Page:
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2011 Baltimore-Washington Annual Conference

"Connect as One through Radical Hospitality" was the theme of the 227th session of the Baltimore-Washington conference, which met May 26-28 in Baltimore. This theme continues the conference's emphasis on "the discipleship adventure,"which calls all congregations to celebrate through passionate worship; connect as one through radical hospitality; develop through intentional faith formation; serve like Christ through risk-taking mission; and share faith extravagantly.

In keeping with the theme of connecting as one through radical hospitality, Bishop John Schol spoke about the adaptive spiritual challenge of connecting with the non- and nominally religious people in our communities. As a follow-up, he made a video and podcast of a conversation with his daughter, one of the nominally religious in our community, which has become one the most viewed features ever on the conference website at

In his address, the bishop highlighted the denomination's Call to Action when hesaid, "For times such as this, in a world besieged by war and poverty, environmental calamity and economic uncertainty, hunger and conflict and, yes, in places, even hopelessness God calls us to be forward-leaning people. We are not to turn away from the fierce oncoming wind. God's challenge to us as the people of The United Methodist Church is to lean into it." The bishop called the conference to meet the adaptive spiritual challenges of the Church a lack of trust at all levels of the church, a fear of metrics/goals, the need for more turnaround leaders, an ability to connect with the people in our community and a call to grow more vital congregations. "It requires us to recommit to the Gospel's challenge to love our neighbor, particularly the new neighbors moving into our communities who are not like us," Bishop Schol said. "We are charged to make disciples of Jesus Christ of our new neighbors. How do we do it?By extending to them the radical hospitality of Jesus Christ. Jesus Christ has extended grace to us and expects us to extend grace to others."

That forward-leaning leadership was reflected throughout the conference in numerous ways. Among the highlights of the three-day session was the ordination service, in which seven people were ordained as elders, three were commissioned as provisional deacons and 14 were commissioned as provisional elders. The service was held at Lovely Lane UMC, the mother church of Methodism. Ordinands took their vows under a dome on which stars were painted in the exact formation in which they hung in the sky on the night of the Christmas Conference in 1784, when Methodism was officially begun in the New World.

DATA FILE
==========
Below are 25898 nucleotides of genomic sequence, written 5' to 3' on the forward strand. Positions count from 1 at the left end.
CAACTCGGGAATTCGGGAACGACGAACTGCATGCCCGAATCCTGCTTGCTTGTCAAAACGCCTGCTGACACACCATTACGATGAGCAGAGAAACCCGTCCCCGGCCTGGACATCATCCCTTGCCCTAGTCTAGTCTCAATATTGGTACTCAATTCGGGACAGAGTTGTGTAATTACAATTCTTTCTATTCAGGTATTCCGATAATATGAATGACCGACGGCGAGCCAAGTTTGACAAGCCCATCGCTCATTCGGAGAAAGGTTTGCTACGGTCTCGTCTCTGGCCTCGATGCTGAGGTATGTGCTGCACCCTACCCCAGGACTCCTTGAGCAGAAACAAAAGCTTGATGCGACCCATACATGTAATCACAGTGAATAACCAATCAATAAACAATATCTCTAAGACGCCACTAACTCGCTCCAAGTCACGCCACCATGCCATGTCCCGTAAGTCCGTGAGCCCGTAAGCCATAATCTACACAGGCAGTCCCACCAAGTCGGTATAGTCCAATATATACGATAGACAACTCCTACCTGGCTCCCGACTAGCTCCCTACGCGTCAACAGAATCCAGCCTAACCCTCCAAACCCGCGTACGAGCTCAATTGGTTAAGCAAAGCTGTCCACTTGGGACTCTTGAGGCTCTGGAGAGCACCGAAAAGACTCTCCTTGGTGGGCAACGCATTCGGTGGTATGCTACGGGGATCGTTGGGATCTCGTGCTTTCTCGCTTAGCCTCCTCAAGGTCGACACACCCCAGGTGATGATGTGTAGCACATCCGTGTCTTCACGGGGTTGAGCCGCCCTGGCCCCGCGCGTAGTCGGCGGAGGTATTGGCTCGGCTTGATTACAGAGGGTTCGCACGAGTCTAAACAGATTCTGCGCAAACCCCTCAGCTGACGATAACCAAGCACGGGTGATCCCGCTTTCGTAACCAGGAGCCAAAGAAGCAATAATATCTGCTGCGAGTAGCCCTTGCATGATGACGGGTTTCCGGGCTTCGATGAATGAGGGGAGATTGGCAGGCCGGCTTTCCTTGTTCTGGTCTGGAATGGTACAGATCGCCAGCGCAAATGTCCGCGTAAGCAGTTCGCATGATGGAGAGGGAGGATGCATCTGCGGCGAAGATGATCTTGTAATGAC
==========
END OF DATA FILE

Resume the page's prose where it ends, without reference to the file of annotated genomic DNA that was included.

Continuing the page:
Other highlights included:

  • A dramatic, impromptu altar call following Bishop John Schol's State of the Church address, in which church leaders rededicated themselves to ministry.
  • Presentations by Baltimore Mayor Stephanie Rawlings Blake and Marian Wright Edelman, founder and director of the Children's Defense Fund.
  • Members collected more than $21,044 for homeless ministries in the conference and $58,866 to go to assist victims of earthquakes in Haiti and Japan and recent storms and flooding in the United States.
  • The Council on Finance and Administration announced its commitment to reduce the benevolence factor over the years so that in 2016 it resembles a tithe, with churches paying 10 percent of their total income. An $18.5 million budget was adopted, and the benevolence factor for 2012 was decreased from 19.5 to 18 percent.
  • In an integrated ministry and stewardship address, conference leaders outlined eight key goals to serve local churches, which include developing a comprehensive leadership training program, assisting in repurposing buildings for mission and ministry, enhancing the Gateway database system and planting 20 new congregations over the next 10 years.
  • Betty S. Katiyo and Kennedy Mhondoro, lay leaders from Zimbabwe, shared news of the impact of the partnership between the Baltimore-Washington conference and United Methodists in Zimbabwe and blessed members with a rendition of "Amazing Grace," sung in Shona.
  • At a service of transition, 28 clergy retirees, collectively representing 689 years of service, were honored.
  • Members voted to refer 5 petitions to the 2012 General Conference, including a resolution that gives pastors the right to determine if a same-gender marriage or civil union may be held in their church in civil jurisdictions where such unions are allowed; a resolution calling for the denomination "to end its financial involvement in Israel's occupation by divesting from companies that sustain the occupation"; and a resolution to remove from the Discipline the statement that "The United Methodist Church does not condone the practice of homosexuality and considers this practice incompatible with Christian teaching."

  • For the first time, electronic balloting was used to elect delegates to the General and Jurisdictional conferences. Lay delegates elected to General Conference were: Tom Price, Sandy Ferguson, Darius Butler, Melissa Lauber, Edith Williams, Charlie Moore and Jen Ihlo. Clergy delegates were: T.R. Chattin, Laura Easto, Conrad Link, Rodney Smothers, J.W. Park, Joe Daniels and Joan Carter-Rimbach. Lay delegates elected to General Conference were: Darlynn McCrae, Michael Parker, Chris Schlieckert, Delores Martin, David Hosey, Sylvia Simpson and Ralph Williams. Clergy delegates were: Chris Holmes, Ianther Mills, Joye Jones, Mary Kay Totty, Victoria Starnes, Rod Miller and Evan Young.

Membership stands at 181,940, down 3,146 from the previous year. Worship attendance stands at 66,942, down 1,508. Church school attendance stands at 19,437, down approximately 1,303.